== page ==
We would like to draw your attention to a provision in the new Civil Code which provides for a special form of acting of the collective statutory body in relation to the company's employees and the mandatory registration of this form of acting in the Commercial Register.
Outwards, companies act through and by their statutory bodies (executives, members of the board of directors). The manner of acting can be subject to different forms of regulation in the memorandum of association. In relation to employees, however, this may not be sufficient – which particularly applies to joint stock companies.
Generally, each member of the statutory body has unlimited authority to represent the company – however, exceptions may be implied by the law (or, as the case may be, by the memorandum of association). In this regard, the new Civil Code contains a special regulation applying to acts on behalf of the company in relation to its employees if the company has a collective statutory body – in the joint stock company typically the board of directors (however, this regulation can also apply to limited liability companies if they have voluntarily decided that executives will form a collective body). The law provides that if a legal entity with a collective statutory body has employees, it authorizes one member of the statutory body to perform legal acts in relation to the company's employees. If no explicit authorization has been granted, this duty is exercised by the chairperson of the statutory body.
The Supreme Court has confirmed that the specific form of acting in relation to employees must also be recorded in the Commercial Register, even in the event that this duty is exercised by the chairperson of the board of directors.
Therefore, if it is only recorded in the Commercial Register that each member of the board of directors acts outwards independently, then this record is not sufficient, and the Commercial Register thus does not contain complete and accurate information. Conversely, if two members of the board of directors are to act together, this is not correct information in relation to employees. An authorized member of the board of directors may in fact act independently in relation to the employees.
The wording of the Civil Code has raised another question – whether this regulation also applies to conclusion of employment contracts, because the persons concerned are in fact not employees before such contracts are concluded. The law provides that these are legal acts in relation to employees. The Supreme Court has concluded that the purpose of the law is not to distinguish between existing and future employees, but to strengthen security in terms of who is authorized to act in labour matters. Therefore, its interpretation is the following: the authorized member (or chairman) of the board of directors may represent the company both in concluding employment contracts or, as the case may be, in entering into agreements outside employment, and in executing their amendments and termination.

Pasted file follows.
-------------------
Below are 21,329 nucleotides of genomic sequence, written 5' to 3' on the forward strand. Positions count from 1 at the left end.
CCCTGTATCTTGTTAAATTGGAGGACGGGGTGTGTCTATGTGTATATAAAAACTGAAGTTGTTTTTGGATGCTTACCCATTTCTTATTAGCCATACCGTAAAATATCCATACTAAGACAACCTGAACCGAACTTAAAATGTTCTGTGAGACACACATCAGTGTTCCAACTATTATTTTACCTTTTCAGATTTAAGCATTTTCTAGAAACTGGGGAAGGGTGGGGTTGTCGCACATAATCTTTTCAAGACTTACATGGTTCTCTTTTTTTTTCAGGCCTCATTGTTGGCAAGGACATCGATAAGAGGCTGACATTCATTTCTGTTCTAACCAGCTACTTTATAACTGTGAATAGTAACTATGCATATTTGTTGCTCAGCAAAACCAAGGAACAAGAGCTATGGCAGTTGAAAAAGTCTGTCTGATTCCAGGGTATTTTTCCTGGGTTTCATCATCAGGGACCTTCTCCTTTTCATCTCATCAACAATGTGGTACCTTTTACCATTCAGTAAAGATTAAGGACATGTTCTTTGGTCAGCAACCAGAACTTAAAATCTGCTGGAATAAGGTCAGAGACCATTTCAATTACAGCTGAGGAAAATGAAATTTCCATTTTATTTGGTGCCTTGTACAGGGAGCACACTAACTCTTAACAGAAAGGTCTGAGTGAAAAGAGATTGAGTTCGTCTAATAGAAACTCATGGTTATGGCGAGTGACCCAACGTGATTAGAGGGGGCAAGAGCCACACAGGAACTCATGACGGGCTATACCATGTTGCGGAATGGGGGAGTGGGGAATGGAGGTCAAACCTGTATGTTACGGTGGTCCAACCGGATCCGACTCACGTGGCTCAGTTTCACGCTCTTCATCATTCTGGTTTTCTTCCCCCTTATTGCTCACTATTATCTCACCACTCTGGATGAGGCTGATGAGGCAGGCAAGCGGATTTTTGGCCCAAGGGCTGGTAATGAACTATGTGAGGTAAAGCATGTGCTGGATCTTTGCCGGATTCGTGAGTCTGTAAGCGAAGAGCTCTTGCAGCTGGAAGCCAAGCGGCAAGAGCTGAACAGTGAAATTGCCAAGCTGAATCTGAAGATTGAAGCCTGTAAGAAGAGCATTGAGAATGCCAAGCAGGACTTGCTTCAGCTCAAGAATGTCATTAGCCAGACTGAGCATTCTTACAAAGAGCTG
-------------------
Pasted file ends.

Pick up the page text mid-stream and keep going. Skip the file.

Since this is a special regulation concerning legal acts in relation to employees, i.e. undoubtedly in relation to the weaker party, we recommend that the record in the Commercial Register be adapted to the requirements of the law to avoid inconveniences in the future.
Beyond the authorization of the member of the board of directors which is mandatory, it is certainly possible (and often useful) for the board of directors to delegate the power in labour matters to other persons (e.g. personnel department staff, HR manager, etc.).
It remains to be added that the special manner of acting by a specific member of a collective body must be determined not only for acts in labour relations with employees, but also for other areas – technical, financial, legal, regional, etc. This division can be especially useful for large companies that are characterized by the division of powers among different employees or for companies forming regional branches. However, in these cases it is necessary to remember the correct and, above all, specific definition of the given way of acting.